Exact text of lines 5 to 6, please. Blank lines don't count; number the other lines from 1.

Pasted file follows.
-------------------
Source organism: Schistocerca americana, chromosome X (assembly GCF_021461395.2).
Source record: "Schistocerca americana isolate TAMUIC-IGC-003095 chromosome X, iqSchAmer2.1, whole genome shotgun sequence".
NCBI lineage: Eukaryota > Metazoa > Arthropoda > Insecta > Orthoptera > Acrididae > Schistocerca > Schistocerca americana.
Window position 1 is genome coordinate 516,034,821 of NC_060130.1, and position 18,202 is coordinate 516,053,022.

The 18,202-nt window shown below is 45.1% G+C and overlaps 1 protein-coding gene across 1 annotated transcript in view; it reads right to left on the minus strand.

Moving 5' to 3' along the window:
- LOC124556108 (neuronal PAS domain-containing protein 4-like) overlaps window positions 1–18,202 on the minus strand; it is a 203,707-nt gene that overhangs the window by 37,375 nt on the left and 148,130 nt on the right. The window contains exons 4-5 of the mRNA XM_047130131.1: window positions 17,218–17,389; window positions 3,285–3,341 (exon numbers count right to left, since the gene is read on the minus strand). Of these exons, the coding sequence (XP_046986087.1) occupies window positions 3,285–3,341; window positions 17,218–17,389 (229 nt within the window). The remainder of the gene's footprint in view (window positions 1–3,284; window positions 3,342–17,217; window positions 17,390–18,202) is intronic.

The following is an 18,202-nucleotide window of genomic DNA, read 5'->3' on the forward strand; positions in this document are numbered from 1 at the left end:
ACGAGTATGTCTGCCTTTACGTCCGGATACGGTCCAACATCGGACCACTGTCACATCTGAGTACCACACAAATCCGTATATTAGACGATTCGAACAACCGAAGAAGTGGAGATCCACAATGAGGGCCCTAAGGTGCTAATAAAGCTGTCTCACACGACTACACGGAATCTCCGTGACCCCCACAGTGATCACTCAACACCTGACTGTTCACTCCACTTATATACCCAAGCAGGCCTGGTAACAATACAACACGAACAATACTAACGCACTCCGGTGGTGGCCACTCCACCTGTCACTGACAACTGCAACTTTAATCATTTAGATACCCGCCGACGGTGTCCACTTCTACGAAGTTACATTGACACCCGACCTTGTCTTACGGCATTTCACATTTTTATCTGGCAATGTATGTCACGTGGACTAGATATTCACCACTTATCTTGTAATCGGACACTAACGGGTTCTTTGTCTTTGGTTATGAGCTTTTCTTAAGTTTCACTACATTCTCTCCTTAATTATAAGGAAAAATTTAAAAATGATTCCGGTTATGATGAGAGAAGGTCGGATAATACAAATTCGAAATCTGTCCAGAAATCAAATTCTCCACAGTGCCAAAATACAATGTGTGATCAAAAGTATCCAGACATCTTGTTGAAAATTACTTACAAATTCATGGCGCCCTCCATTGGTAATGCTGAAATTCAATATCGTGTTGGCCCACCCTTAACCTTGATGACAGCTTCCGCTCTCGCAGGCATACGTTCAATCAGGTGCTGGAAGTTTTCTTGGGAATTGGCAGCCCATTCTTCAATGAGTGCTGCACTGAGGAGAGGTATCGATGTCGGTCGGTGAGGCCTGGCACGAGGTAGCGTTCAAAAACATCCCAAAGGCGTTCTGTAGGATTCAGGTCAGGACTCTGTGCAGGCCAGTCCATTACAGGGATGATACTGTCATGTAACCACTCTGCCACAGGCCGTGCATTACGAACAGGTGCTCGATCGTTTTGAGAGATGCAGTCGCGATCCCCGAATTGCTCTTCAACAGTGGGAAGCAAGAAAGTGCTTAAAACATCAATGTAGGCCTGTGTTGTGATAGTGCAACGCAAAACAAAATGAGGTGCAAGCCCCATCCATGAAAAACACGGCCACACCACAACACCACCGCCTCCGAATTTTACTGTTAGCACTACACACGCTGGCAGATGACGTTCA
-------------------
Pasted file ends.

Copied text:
The 18,202-nt window shown below is 45.1% G+C and overlaps 1 protein-coding gene across 1 annotated transcript in view; it reads right to left on the minus strand.

Moving 5' to 3' along the window: